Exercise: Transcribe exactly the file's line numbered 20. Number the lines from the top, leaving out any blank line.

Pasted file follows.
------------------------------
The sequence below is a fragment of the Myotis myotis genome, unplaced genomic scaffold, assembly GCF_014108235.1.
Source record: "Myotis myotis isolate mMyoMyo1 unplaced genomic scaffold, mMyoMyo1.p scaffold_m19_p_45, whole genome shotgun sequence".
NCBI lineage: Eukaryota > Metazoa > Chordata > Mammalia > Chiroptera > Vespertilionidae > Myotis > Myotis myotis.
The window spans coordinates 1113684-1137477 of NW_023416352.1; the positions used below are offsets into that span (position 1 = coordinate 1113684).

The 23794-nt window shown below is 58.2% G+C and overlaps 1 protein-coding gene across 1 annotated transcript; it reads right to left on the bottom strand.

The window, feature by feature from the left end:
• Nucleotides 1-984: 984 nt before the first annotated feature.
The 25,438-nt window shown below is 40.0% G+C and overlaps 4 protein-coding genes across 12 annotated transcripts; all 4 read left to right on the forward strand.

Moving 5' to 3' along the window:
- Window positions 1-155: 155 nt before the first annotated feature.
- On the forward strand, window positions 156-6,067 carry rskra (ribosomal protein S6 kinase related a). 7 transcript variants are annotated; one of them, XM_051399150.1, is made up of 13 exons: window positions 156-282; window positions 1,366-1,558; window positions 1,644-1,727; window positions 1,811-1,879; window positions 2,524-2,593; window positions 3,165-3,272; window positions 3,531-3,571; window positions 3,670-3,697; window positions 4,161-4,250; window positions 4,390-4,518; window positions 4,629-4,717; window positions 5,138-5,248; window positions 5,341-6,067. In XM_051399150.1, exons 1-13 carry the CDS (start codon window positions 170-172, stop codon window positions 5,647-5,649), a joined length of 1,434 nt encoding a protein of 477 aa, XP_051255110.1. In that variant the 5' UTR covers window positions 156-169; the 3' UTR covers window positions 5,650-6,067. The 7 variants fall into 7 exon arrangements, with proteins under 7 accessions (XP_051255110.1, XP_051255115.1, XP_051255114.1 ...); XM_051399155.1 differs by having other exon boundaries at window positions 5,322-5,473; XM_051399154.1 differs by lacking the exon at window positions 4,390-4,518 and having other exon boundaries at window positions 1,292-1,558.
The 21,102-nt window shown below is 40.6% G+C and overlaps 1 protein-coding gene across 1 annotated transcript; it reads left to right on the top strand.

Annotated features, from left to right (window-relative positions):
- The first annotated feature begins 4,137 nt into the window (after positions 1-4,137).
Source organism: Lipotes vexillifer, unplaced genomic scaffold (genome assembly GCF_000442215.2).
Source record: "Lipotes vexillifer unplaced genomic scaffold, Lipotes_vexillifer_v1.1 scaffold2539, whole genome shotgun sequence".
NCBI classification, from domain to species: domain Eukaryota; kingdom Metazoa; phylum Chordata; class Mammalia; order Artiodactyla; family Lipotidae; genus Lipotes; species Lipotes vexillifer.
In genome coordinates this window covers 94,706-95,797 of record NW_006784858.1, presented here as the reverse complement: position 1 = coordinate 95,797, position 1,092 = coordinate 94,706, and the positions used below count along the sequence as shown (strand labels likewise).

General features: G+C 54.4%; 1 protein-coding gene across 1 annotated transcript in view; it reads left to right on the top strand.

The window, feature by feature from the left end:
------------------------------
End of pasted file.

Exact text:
The window, feature by feature from the left end: